The Holidays Are a Time for More Than Sales and Shopping for Independent Creatives
by Stephen Zimmer
The Holiday season has just kicked in full force, and the maelstrom of sales and shopping, both online and in brick and mortar stores, has arrived. For independent creatives, it is a prime time to market and sell their work, but it is also a time to take a step back and gain (or regain) some perspective on the big picture.
The Thanksgiving holiday in the United States centers around gratitude. Often, this gets lost in the stress that many deal with over holidays and the focus on commercialization that swamps the attention of so many. The Christmas holiday is celebrated by most with the giving of gifts, but even the act of giving comes to a point that it seems like an obligation, rather than something organic from within.
The concepts of giving and gratitude both are important to creative individuals, and reflect each other in several important ways during the course of developing a healthy outlook and perspective.
There are three groups that relate strongly to creatives when it comes to the idea of gratitude. Interestingly, the idea of giving reflects these groups very strongly, in terms of giving creatives roles to strive for in the lives of others in their world.
First, creatives never should forget the ones who lit the flame of inspiration within them. All creatives at some point in their development got sparks from somewhere, and were drawn to certain art, films, music, writers, and many other sources. The ones who inspired a creative should always maintain a special place, as it creates a wonderful legacy down the ages that leads to new waves of creativity in each generation.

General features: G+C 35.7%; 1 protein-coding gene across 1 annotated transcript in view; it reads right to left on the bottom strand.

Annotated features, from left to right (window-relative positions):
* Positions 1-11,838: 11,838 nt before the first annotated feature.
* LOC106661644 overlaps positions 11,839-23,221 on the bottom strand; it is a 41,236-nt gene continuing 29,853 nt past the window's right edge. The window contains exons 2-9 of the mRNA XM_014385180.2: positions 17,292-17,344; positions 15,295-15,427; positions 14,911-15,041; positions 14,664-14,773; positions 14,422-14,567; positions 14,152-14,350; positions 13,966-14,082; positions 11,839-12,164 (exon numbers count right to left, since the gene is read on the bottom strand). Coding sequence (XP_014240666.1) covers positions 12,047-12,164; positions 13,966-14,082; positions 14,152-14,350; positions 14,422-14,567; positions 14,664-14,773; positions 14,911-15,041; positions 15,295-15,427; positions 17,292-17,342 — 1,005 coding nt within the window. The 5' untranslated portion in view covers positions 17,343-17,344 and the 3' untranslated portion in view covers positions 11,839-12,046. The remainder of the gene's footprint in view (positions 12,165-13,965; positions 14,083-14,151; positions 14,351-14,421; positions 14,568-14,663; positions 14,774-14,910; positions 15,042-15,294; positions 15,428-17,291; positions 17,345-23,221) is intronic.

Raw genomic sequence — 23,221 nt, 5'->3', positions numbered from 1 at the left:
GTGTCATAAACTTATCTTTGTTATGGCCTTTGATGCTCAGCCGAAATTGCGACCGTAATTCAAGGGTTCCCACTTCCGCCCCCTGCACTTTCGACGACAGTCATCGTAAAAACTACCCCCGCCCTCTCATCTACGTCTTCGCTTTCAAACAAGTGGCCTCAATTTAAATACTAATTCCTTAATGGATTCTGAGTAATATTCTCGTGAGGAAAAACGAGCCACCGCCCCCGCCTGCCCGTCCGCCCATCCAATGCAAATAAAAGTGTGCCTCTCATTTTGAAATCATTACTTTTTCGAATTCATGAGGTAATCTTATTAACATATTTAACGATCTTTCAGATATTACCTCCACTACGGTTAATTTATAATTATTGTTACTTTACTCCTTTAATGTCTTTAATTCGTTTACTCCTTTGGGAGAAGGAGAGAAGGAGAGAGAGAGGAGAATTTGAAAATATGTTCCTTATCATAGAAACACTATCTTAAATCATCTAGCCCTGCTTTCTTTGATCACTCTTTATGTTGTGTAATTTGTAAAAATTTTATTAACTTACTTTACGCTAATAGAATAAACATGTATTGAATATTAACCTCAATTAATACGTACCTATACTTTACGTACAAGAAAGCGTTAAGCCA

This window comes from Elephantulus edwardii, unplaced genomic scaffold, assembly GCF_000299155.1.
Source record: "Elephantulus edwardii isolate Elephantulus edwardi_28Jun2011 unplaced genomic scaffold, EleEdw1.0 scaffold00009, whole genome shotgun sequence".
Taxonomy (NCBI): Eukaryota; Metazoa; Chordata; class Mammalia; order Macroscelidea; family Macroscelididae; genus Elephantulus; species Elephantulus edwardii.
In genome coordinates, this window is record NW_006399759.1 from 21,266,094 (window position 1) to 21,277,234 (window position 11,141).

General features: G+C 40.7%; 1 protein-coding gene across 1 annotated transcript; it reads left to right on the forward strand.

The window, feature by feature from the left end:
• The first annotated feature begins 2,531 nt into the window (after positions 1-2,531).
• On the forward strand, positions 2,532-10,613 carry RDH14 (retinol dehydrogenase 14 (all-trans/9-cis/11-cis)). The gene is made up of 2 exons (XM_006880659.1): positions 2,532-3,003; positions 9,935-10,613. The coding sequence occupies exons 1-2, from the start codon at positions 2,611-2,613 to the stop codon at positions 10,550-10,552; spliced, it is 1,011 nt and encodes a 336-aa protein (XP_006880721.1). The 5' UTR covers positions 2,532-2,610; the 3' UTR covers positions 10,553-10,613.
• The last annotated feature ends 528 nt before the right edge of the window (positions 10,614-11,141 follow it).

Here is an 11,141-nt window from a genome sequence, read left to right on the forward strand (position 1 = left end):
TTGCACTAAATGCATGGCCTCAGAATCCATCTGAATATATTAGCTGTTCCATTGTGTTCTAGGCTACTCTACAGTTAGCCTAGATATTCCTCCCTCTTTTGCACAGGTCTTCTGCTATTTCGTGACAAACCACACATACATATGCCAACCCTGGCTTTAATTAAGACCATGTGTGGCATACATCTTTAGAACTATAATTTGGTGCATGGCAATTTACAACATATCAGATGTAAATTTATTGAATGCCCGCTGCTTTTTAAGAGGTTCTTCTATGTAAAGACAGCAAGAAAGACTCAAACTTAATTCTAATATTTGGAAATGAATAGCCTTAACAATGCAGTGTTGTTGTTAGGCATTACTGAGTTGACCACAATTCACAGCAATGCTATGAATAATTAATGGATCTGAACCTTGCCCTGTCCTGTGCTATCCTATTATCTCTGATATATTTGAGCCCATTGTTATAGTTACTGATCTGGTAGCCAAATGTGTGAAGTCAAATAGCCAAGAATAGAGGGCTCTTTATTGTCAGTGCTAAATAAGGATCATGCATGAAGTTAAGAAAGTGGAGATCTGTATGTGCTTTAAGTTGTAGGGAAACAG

Second, creatives all have mentors at some point or another. They could be teachers, a friend or colleague in an industry, a family member, or anyone who helps guide or teach a creative along their journey. This includes the development of skills, sound advice on career steps, or other kinds of guidance. A good mentor is invaluable to the journey of a creative and helps to advance further and faster, while avoiding many hurdles and pitfalls.
Third, all creatives have supporters. These are the individuals who buy their work, attend their events, and directly support the creative along their pathway. Without supporters, there is no way a creative can sustain themselves or make a living with their work.
Creatives should regularly pause to think about these three groups, all of which should be held in genuine gratitude within the mind and heart of the creative. A creative should always strive to honor these three groups by giving their best effort and putting forth the best work they can.
These three groups also serve as good examples of the kind of person a creative should strive to be. A creative should aspire to be the kind of individual who inspires others, is willing to mentor others, and who supports others, as all of those things reflect what others have been for the creative. Combined with the view of the three groups in terms of gratitude, the view of the three groups in terms of good examples constitute a well-rounded perspective that goes a long way into developing healthier communities, stronger creative industries, and so much more.
Giving and gratitude are certainly at the center of the real spirit of the holiday season, and they are always at the heart of a creative’s world. Creatives should always take the time to step back and see the bigger picture. A healthy perspective among creatives leads to a win-win for everyone!